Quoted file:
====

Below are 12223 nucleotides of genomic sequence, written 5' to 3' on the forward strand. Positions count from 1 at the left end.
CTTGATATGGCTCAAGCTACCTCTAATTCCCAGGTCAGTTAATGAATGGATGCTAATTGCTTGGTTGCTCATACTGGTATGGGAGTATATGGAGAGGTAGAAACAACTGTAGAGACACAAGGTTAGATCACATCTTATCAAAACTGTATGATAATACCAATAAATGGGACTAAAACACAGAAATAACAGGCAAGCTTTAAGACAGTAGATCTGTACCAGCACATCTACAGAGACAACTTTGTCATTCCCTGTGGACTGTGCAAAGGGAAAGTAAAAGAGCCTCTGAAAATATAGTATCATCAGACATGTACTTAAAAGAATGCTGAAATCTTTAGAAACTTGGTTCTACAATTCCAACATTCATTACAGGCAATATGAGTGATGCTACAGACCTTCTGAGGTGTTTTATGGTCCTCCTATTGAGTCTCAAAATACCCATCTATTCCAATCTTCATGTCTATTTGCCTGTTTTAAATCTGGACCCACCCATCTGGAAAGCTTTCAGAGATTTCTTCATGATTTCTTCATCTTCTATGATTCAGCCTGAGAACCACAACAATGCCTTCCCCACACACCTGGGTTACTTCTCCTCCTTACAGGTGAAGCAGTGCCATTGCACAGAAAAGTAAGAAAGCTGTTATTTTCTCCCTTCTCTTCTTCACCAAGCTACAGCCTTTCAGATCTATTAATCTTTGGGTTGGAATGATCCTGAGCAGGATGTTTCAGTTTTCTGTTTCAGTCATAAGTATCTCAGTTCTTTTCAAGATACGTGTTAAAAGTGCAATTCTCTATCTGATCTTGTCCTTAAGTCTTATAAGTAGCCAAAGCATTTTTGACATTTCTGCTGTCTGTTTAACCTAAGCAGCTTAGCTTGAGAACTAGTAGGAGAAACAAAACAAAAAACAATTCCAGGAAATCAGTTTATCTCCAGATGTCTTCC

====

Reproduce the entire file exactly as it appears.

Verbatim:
Below are 12223 nucleotides of genomic sequence, written 5' to 3' on the forward strand. Positions count from 1 at the left end.
CTTGATATGGCTCAAGCTACCTCTAATTCCCAGGTCAGTTAATGAATGGATGCTAATTGCTTGGTTGCTCATACTGGTATGGGAGTATATGGAGAGGTAGAAACAACTGTAGAGACACAAGGTTAGATCACATCTTATCAAAACTGTATGATAATACCAATAAATGGGACTAAAACACAGAAATAACAGGCAAGCTTTAAGACAGTAGATCTGTACCAGCACATCTACAGAGACAACTTTGTCATTCCCTGTGGACTGTGCAAAGGGAAAGTAAAAGAGCCTCTGAAAATATAGTATCATCAGACATGTACTTAAAAGAATGCTGAAATCTTTAGAAACTTGGTTCTACAATTCCAACATTCATTACAGGCAATATGAGTGATGCTACAGACCTTCTGAGGTGTTTTATGGTCCTCCTATTGAGTCTCAAAATACCCATCTATTCCAATCTTCATGTCTATTTGCCTGTTTTAAATCTGGACCCACCCATCTGGAAAGCTTTCAGAGATTTCTTCATGATTTCTTCATCTTCTATGATTCAGCCTGAGAACCACAACAATGCCTTCCCCACACACCTGGGTTACTTCTCCTCCTTACAGGTGAAGCAGTGCCATTGCACAGAAAAGTAAGAAAGCTGTTATTTTCTCCCTTCTCTTCTTCACCAAGCTACAGCCTTTCAGATCTATTAATCTTTGGGTTGGAATGATCCTGAGCAGGATGTTTCAGTTTTCTGTTTCAGTCATAAGTATCTCAGTTCTTTTCAAGATACGTGTTAAAAGTGCAATTCTCTATCTGATCTTGTCCTTAAGTCTTATAAGTAGCCAAAGCATTTTTGACATTTCTGCTGTCTGTTTAACCTAAGCAGCTTAGCTTGAGAACTAGTAGGAGAAACAAAACAAAAAACAATTCCAGGAAATCAGTTTATCTCCAGATGTCTTCC